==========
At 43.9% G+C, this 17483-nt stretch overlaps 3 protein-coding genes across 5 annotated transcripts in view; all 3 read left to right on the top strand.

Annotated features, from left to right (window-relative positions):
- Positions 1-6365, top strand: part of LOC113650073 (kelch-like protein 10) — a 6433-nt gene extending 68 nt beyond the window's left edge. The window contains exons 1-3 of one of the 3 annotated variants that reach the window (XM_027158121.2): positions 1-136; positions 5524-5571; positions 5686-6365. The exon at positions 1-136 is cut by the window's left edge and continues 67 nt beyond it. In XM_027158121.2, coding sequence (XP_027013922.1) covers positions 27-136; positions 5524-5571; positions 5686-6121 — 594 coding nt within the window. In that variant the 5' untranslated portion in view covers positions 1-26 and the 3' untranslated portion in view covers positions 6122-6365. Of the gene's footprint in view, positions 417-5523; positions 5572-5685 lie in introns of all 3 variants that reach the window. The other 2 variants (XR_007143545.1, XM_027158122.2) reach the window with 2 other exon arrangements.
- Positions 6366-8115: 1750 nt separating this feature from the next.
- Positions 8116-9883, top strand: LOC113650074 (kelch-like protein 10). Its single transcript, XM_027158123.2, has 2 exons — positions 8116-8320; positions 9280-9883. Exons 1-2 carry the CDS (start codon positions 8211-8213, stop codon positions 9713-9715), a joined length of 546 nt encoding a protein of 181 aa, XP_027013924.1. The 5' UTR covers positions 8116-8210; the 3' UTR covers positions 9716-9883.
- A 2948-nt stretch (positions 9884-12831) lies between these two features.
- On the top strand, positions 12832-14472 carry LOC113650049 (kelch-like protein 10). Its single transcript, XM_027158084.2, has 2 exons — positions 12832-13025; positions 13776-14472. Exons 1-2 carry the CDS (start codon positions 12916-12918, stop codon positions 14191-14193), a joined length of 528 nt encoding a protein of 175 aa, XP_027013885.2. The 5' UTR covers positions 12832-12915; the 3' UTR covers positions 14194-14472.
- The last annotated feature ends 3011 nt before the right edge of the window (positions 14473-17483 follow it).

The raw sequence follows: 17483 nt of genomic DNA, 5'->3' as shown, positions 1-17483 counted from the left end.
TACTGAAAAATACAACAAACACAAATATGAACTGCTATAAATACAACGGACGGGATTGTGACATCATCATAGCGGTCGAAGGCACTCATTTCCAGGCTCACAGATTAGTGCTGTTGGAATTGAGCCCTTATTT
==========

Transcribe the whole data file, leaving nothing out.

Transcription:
At 43.9% G+C, this 17483-nt stretch overlaps 3 protein-coding genes across 5 annotated transcripts in view; all 3 read left to right on the top strand.

Annotated features, from left to right (window-relative positions):
- Positions 1-6365, top strand: part of LOC113650073 (kelch-like protein 10) — a 6433-nt gene extending 68 nt beyond the window's left edge. The window contains exons 1-3 of one of the 3 annotated variants that reach the window (XM_027158121.2): positions 1-136; positions 5524-5571; positions 5686-6365. The exon at positions 1-136 is cut by the window's left edge and continues 67 nt beyond it. In XM_027158121.2, coding sequence (XP_027013922.1) covers positions 27-136; positions 5524-5571; positions 5686-6121 — 594 coding nt within the window. In that variant the 5' untranslated portion in view covers positions 1-26 and the 3' untranslated portion in view covers positions 6122-6365. Of the gene's footprint in view, positions 417-5523; positions 5572-5685 lie in introns of all 3 variants that reach the window. The other 2 variants (XR_007143545.1, XM_027158122.2) reach the window with 2 other exon arrangements.
- Positions 6366-8115: 1750 nt separating this feature from the next.
- Positions 8116-9883, top strand: LOC113650074 (kelch-like protein 10). Its single transcript, XM_027158123.2, has 2 exons — positions 8116-8320; positions 9280-9883. Exons 1-2 carry the CDS (start codon positions 8211-8213, stop codon positions 9713-9715), a joined length of 546 nt encoding a protein of 181 aa, XP_027013924.1. The 5' UTR covers positions 8116-8210; the 3' UTR covers positions 9716-9883.
- A 2948-nt stretch (positions 9884-12831) lies between these two features.
- On the top strand, positions 12832-14472 carry LOC113650049 (kelch-like protein 10). Its single transcript, XM_027158084.2, has 2 exons — positions 12832-13025; positions 13776-14472. Exons 1-2 carry the CDS (start codon positions 12916-12918, stop codon positions 14191-14193), a joined length of 528 nt encoding a protein of 175 aa, XP_027013885.2. The 5' UTR covers positions 12832-12915; the 3' UTR covers positions 14194-14472.
- The last annotated feature ends 3011 nt before the right edge of the window (positions 14473-17483 follow it).

The raw sequence follows: 17483 nt of genomic DNA, 5'->3' as shown, positions 1-17483 counted from the left end.
TACTGAAAAATACAACAAACACAAATATGAACTGCTATAAATACAACGGACGGGATTGTGACATCATCATAGCGGTCGAAGGCACTCATTTCCAGGCTCACAGATTAGTGCTGTTGGAATTGAGCCCTTATTT